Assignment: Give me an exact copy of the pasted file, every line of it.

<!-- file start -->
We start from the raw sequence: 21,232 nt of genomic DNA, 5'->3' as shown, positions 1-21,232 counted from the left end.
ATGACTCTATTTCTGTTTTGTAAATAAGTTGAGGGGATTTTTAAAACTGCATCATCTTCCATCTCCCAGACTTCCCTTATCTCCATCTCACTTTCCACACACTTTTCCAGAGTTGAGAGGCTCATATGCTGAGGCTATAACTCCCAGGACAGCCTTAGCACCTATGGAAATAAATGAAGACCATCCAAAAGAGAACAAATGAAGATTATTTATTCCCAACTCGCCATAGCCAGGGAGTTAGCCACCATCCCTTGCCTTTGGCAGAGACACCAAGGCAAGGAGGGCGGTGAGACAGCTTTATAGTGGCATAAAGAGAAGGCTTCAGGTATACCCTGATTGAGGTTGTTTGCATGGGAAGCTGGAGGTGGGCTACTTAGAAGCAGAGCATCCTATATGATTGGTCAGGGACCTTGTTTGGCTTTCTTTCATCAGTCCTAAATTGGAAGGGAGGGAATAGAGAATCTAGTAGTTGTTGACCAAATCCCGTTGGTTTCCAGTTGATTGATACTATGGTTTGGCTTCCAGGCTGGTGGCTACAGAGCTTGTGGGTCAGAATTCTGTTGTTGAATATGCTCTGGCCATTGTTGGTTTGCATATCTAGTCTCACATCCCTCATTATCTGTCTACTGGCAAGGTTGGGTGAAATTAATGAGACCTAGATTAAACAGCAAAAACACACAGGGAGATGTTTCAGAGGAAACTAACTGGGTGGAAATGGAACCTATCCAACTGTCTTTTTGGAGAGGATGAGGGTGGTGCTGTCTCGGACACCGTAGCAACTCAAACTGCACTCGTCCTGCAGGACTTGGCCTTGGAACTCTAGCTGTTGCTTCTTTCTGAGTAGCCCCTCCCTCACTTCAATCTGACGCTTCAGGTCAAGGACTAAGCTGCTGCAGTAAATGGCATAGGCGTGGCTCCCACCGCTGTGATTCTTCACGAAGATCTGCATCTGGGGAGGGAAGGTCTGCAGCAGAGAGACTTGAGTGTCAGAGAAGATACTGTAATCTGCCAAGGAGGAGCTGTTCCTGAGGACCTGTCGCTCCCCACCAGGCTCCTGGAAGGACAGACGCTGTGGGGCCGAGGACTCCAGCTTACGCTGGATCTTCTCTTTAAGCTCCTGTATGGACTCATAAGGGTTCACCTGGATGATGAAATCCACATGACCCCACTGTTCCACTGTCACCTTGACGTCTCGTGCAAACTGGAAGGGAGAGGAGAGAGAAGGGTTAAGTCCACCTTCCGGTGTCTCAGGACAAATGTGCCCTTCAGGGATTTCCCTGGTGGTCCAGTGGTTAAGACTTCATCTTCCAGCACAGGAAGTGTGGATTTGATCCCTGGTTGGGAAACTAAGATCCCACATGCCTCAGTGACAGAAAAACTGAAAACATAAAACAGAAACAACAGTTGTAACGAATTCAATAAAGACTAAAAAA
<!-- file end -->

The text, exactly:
We start from the raw sequence: 21,232 nt of genomic DNA, 5'->3' as shown, positions 1-21,232 counted from the left end.
ATGACTCTATTTCTGTTTTGTAAATAAGTTGAGGGGATTTTTAAAACTGCATCATCTTCCATCTCCCAGACTTCCCTTATCTCCATCTCACTTTCCACACACTTTTCCAGAGTTGAGAGGCTCATATGCTGAGGCTATAACTCCCAGGACAGCCTTAGCACCTATGGAAATAAATGAAGACCATCCAAAAGAGAACAAATGAAGATTATTTATTCCCAACTCGCCATAGCCAGGGAGTTAGCCACCATCCCTTGCCTTTGGCAGAGACACCAAGGCAAGGAGGGCGGTGAGACAGCTTTATAGTGGCATAAAGAGAAGGCTTCAGGTATACCCTGATTGAGGTTGTTTGCATGGGAAGCTGGAGGTGGGCTACTTAGAAGCAGAGCATCCTATATGATTGGTCAGGGACCTTGTTTGGCTTTCTTTCATCAGTCCTAAATTGGAAGGGAGGGAATAGAGAATCTAGTAGTTGTTGACCAAATCCCGTTGGTTTCCAGTTGATTGATACTATGGTTTGGCTTCCAGGCTGGTGGCTACAGAGCTTGTGGGTCAGAATTCTGTTGTTGAATATGCTCTGGCCATTGTTGGTTTGCATATCTAGTCTCACATCCCTCATTATCTGTCTACTGGCAAGGTTGGGTGAAATTAATGAGACCTAGATTAAACAGCAAAAACACACAGGGAGATGTTTCAGAGGAAACTAACTGGGTGGAAATGGAACCTATCCAACTGTCTTTTTGGAGAGGATGAGGGTGGTGCTGTCTCGGACACCGTAGCAACTCAAACTGCACTCGTCCTGCAGGACTTGGCCTTGGAACTCTAGCTGTTGCTTCTTTCTGAGTAGCCCCTCCCTCACTTCAATCTGACGCTTCAGGTCAAGGACTAAGCTGCTGCAGTAAATGGCATAGGCGTGGCTCCCACCGCTGTGATTCTTCACGAAGATCTGCATCTGGGGAGGGAAGGTCTGCAGCAGAGAGACTTGAGTGTCAGAGAAGATACTGTAATCTGCCAAGGAGGAGCTGTTCCTGAGGACCTGTCGCTCCCCACCAGGCTCCTGGAAGGACAGACGCTGTGGGGCCGAGGACTCCAGCTTACGCTGGATCTTCTCTTTAAGCTCCTGTATGGACTCATAAGGGTTCACCTGGATGATGAAATCCACATGACCCCACTGTTCCACTGTCACCTTGACGTCTCGTGCAAACTGGAAGGGAGAGGAGAGAGAAGGGTTAAGTCCACCTTCCGGTGTCTCAGGACAAATGTGCCCTTCAGGGATTTCCCTGGTGGTCCAGTGGTTAAGACTTCATCTTCCAGCACAGGAAGTGTGGATTTGATCCCTGGTTGGGAAACTAAGATCCCACATGCCTCAGTGACAGAAAAACTGAAAACATAAAACAGAAACAACAGTTGTAACGAATTCAATAAAGACTAAAAAA